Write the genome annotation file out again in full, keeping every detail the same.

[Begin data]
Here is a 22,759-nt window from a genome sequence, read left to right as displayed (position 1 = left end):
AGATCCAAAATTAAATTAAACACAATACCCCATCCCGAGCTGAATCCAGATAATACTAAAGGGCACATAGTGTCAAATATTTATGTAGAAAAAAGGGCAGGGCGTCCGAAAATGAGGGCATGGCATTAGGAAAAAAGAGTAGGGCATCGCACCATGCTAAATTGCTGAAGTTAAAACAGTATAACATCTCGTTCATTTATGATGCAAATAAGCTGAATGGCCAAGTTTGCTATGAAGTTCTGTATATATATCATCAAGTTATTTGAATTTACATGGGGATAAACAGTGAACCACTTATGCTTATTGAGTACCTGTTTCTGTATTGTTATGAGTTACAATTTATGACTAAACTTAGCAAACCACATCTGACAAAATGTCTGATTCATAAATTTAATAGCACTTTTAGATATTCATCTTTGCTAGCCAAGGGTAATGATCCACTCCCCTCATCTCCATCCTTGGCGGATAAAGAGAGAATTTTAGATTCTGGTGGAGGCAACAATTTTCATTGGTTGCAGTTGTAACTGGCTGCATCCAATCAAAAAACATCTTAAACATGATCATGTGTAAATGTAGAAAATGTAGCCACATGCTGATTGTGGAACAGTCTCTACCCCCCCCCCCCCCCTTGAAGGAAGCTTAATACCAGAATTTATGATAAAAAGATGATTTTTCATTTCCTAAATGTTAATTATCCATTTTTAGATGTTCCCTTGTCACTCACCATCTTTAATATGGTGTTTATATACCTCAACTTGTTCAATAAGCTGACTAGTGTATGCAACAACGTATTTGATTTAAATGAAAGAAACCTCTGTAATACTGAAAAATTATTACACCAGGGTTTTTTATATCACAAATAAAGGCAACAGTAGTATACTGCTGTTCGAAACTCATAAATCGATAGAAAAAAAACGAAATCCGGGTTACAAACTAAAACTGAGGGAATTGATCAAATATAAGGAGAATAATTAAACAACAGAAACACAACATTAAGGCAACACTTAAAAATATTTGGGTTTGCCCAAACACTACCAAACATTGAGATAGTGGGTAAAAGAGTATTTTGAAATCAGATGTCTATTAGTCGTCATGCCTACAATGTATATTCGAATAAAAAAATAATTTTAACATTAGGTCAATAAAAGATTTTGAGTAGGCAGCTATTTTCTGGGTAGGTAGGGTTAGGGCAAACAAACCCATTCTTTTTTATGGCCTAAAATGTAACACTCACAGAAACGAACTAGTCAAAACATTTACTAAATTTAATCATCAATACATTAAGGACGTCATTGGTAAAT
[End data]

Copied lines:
Here is a 22,759-nt window from a genome sequence, read left to right as displayed (position 1 = left end):
AGATCCAAAATTAAATTAAACACAATACCCCATCCCGAGCTGAATCCAGATAATACTAAAGGGCACATAGTGTCAAATATTTATGTAGAAAAAAGGGCAGGGCGTCCGAAAATGAGGGCATGGCATTAGGAAAAAAGAGTAGGGCATCGCACCATGCTAAATTGCTGAAGTTAAAACAGTATAACATCTCGTTCATTTATGATGCAAATAAGCTGAATGGCCAAGTTTGCTATGAAGTTCTGTATATATATCATCAAGTTATTTGAATTTACATGGGGATAAACAGTGAACCACTTATGCTTATTGAGTACCTGTTTCTGTATTGTTATGAGTTACAATTTATGACTAAACTTAGCAAACCACATCTGACAAAATGTCTGATTCATAAATTTAATAGCACTTTTAGATATTCATCTTTGCTAGCCAAGGGTAATGATCCACTCCCCTCATCTCCATCCTTGGCGGATAAAGAGAGAATTTTAGATTCTGGTGGAGGCAACAATTTTCATTGGTTGCAGTTGTAACTGGCTGCATCCAATCAAAAAACATCTTAAACATGATCATGTGTAAATGTAGAAAATGTAGCCACATGCTGATTGTGGAACAGTCTCTACCCCCCCCCCCCCCCTTGAAGGAAGCTTAATACCAGAATTTATGATAAAAAGATGATTTTTCATTTCCTAAATGTTAATTATCCATTTTTAGATGTTCCCTTGTCACTCACCATCTTTAATATGGTGTTTATATACCTCAACTTGTTCAATAAGCTGACTAGTGTATGCAACAACGTATTTGATTTAAATGAAAGAAACCTCTGTAATACTGAAAAATTATTACACCAGGGTTTTTTATATCACAAATAAAGGCAACAGTAGTATACTGCTGTTCGAAACTCATAAATCGATAGAAAAAAAACGAAATCCGGGTTACAAACTAAAACTGAGGGAATTGATCAAATATAAGGAGAATAATTAAACAACAGAAACACAACATTAAGGCAACACTTAAAAATATTTGGGTTTGCCCAAACACTACCAAACATTGAGATAGTGGGTAAAAGAGTATTTTGAAATCAGATGTCTATTAGTCGTCATGCCTACAATGTATATTCGAATAAAAAAATAATTTTAACATTAGGTCAATAAAAGATTTTGAGTAGGCAGCTATTTTCTGGGTAGGTAGGGTTAGGGCAAACAAACCCATTCTTTTTTATGGCCTAAAATGTAACACTCACAGAAACGAACTAGTCAAAACATTTACTAAATTTAATCATCAATACATTAAGGACGTCATTGGTAAAT